“The U.S. should be focused on building a strong partnership with Africa which is based on shared values of peace, prosperity, sustained economic growth and development, and a firm commitment to good governance, gender equity, and the rule of law. I see no reason why China cannot share in those values. In fact, China is in a unique position to spread these ideals given its strong footprint on the continent,” she said.
Senate Foreign Relations Chairman Jim Risch (R-Idaho) said the biggest issue with her speech “was the lack of acknowledgment of the malign activities of China.” Greenfield defended herself, telling senators that she has a long track record of acknowledging those activities, and expressed regret for accepting the invitation to speak at the Savannah State University Confucius Institute.
Alejandro Mayorkas, the recently confirmed secretary of the Department of Homeland Security “allegedly abused his power to provide special government favors to benefit well-connected Democrats, which resulted in a high-level official at Huawei obtaining an EB-5 visa,” according to a press release from Cruz’s office. Cruz opposed the nomination of Mayorkas.
In 2013, Mayorkas, then a nominee under the Obama administration, was under investigation based on allegations that he personally intervened to win an approval for Gulf Coast Funds Management, a financing company that was headed by the late Anthony Rodham, brother of former Secretary of State Hillary Clinton. Emails obtained by the office of Sen. Chuck Grassley (R-Iowa) show that “after winning approval to participate in the foreign visa program, at least one of the visas sought by Rodham’s firm was for a vice president of Huawei Technologies.”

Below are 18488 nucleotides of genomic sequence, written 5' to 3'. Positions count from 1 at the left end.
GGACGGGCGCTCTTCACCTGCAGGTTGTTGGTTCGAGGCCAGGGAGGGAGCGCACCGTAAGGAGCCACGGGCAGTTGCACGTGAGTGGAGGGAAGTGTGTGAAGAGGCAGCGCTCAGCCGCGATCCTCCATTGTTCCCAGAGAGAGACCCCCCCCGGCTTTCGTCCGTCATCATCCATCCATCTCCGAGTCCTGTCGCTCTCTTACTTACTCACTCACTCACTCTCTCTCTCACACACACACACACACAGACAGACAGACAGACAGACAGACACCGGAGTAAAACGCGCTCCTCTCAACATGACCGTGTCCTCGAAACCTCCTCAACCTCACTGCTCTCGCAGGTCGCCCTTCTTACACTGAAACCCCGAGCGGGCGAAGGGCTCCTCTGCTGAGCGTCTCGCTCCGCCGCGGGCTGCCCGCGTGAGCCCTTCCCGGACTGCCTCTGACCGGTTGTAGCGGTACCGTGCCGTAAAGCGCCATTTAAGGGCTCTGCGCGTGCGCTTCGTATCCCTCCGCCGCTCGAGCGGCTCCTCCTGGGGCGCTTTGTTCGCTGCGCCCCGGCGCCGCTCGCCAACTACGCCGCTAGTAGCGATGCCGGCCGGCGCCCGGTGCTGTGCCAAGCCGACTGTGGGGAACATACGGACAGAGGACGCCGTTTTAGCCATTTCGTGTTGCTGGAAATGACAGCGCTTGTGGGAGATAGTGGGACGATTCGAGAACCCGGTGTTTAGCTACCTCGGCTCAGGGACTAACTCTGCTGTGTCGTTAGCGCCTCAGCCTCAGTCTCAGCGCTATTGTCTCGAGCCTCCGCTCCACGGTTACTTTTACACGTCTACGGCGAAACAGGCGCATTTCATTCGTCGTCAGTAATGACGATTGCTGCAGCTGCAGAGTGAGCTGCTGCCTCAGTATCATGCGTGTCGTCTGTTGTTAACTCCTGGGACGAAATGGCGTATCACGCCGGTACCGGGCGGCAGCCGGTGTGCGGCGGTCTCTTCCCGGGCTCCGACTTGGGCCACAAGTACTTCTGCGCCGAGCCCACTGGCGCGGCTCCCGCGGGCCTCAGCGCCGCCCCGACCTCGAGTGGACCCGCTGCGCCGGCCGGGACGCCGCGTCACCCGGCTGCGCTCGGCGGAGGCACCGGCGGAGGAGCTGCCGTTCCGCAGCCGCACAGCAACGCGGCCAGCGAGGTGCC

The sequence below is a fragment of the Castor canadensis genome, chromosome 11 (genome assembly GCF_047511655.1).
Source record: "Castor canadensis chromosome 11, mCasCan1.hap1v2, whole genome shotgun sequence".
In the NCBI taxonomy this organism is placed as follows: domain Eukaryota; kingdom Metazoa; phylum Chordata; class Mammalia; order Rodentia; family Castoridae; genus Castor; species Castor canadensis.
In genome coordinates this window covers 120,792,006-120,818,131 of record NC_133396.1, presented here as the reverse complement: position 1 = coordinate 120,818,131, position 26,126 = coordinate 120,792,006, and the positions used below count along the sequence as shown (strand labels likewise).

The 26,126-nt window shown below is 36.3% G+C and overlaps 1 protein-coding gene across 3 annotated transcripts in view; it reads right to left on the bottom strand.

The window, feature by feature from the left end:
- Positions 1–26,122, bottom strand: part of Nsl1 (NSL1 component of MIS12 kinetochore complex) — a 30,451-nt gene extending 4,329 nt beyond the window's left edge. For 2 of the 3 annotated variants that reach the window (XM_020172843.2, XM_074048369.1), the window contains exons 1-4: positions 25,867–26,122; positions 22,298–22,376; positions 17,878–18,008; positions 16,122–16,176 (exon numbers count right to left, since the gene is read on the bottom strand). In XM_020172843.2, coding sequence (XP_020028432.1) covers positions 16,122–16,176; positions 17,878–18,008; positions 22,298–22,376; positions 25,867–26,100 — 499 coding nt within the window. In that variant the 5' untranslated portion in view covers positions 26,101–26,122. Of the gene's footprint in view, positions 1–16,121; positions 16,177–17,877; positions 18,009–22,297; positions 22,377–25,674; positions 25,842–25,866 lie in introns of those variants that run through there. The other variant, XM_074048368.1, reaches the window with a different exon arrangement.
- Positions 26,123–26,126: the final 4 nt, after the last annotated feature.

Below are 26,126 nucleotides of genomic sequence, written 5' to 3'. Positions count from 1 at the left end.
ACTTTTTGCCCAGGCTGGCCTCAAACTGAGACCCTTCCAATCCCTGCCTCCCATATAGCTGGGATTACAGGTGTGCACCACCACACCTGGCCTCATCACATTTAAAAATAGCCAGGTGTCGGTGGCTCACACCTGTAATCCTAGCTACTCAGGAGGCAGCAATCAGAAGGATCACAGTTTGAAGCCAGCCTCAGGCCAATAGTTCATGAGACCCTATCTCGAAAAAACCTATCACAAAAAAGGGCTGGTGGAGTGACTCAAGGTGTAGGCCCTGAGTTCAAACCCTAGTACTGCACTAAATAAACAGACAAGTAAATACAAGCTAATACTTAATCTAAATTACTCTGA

Aside from the comments by some of Biden’s nominees, the president’s administration is also carrying out a number of actions that would be beneficial to the CCP.
Under Biden’s hand, the United States is rejoining the Paris Climate accord. China is the world’s largest financier and builder of both fossil fuel and renewable infrastructure worldwide, according to the Climate Action Tracker. It is the largest emitter of CO2 emissions in the world.
The United States is also now rejoining the World Health Organization. Former President Donald Trump accused the WHO of refusing to act on reforms recommended by the United States, including providing proof of its independence from the CCP. Since the pandemic first broke out in Wuhan, China, the WHO repeated the Chinese regime’s talking points. It initially parroted the Chinese regime’s official statements that there was little or no risk of human-to-human transmission of the virus.
The new administration is also delaying a Chinese military-related investment ban. In China, certain companies have names similar, but not identical to, communist Chinese military companies. Under Biden, the U.S. Treasury Department is temporarily allowing U.S. investment into those companies.
Robert Gates, the defense secretary under the Obama administration, wrote in his 2014 memoir that he believes Biden has “been wrong on nearly every major foreign policy and national security issue over the past four decades.”